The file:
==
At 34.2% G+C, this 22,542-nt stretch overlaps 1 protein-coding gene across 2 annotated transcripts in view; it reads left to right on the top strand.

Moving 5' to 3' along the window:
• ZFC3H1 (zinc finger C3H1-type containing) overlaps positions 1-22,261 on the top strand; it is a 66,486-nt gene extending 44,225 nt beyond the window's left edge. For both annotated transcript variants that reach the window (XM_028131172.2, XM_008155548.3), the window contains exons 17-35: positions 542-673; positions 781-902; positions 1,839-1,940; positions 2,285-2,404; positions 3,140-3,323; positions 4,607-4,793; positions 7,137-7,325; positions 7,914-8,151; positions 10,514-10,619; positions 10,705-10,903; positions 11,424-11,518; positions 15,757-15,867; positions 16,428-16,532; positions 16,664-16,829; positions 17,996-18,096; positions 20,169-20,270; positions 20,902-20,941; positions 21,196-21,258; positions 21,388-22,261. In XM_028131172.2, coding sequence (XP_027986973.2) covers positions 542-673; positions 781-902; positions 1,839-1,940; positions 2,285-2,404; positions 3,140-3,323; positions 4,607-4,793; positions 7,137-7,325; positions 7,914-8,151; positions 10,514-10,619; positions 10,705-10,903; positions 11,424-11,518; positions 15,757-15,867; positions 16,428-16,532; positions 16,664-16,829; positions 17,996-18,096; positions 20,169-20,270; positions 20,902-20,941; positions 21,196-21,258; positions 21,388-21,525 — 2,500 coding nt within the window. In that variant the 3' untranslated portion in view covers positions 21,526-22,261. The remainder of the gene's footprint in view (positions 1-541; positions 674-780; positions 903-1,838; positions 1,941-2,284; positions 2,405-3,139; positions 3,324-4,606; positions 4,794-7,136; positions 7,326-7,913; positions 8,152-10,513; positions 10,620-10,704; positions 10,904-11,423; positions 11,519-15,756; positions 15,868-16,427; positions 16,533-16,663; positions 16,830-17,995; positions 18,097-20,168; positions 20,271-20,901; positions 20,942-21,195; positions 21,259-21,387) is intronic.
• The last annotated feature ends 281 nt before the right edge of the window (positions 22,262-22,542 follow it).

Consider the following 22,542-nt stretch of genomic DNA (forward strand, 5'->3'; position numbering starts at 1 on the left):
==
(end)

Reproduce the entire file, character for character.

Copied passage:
At 34.2% G+C, this 22,542-nt stretch overlaps 1 protein-coding gene across 2 annotated transcripts in view; it reads left to right on the top strand.

Moving 5' to 3' along the window:
• ZFC3H1 (zinc finger C3H1-type containing) overlaps positions 1-22,261 on the top strand; it is a 66,486-nt gene extending 44,225 nt beyond the window's left edge. For both annotated transcript variants that reach the window (XM_028131172.2, XM_008155548.3), the window contains exons 17-35: positions 542-673; positions 781-902; positions 1,839-1,940; positions 2,285-2,404; positions 3,140-3,323; positions 4,607-4,793; positions 7,137-7,325; positions 7,914-8,151; positions 10,514-10,619; positions 10,705-10,903; positions 11,424-11,518; positions 15,757-15,867; positions 16,428-16,532; positions 16,664-16,829; positions 17,996-18,096; positions 20,169-20,270; positions 20,902-20,941; positions 21,196-21,258; positions 21,388-22,261. In XM_028131172.2, coding sequence (XP_027986973.2) covers positions 542-673; positions 781-902; positions 1,839-1,940; positions 2,285-2,404; positions 3,140-3,323; positions 4,607-4,793; positions 7,137-7,325; positions 7,914-8,151; positions 10,514-10,619; positions 10,705-10,903; positions 11,424-11,518; positions 15,757-15,867; positions 16,428-16,532; positions 16,664-16,829; positions 17,996-18,096; positions 20,169-20,270; positions 20,902-20,941; positions 21,196-21,258; positions 21,388-21,525 — 2,500 coding nt within the window. In that variant the 3' untranslated portion in view covers positions 21,526-22,261. The remainder of the gene's footprint in view (positions 1-541; positions 674-780; positions 903-1,838; positions 1,941-2,284; positions 2,405-3,139; positions 3,324-4,606; positions 4,794-7,136; positions 7,326-7,913; positions 8,152-10,513; positions 10,620-10,704; positions 10,904-11,423; positions 11,519-15,756; positions 15,868-16,427; positions 16,533-16,663; positions 16,830-17,995; positions 18,097-20,168; positions 20,271-20,901; positions 20,942-21,195; positions 21,259-21,387) is intronic.
• The last annotated feature ends 281 nt before the right edge of the window (positions 22,262-22,542 follow it).

Consider the following 22,542-nt stretch of genomic DNA (forward strand, 5'->3'; position numbering starts at 1 on the left):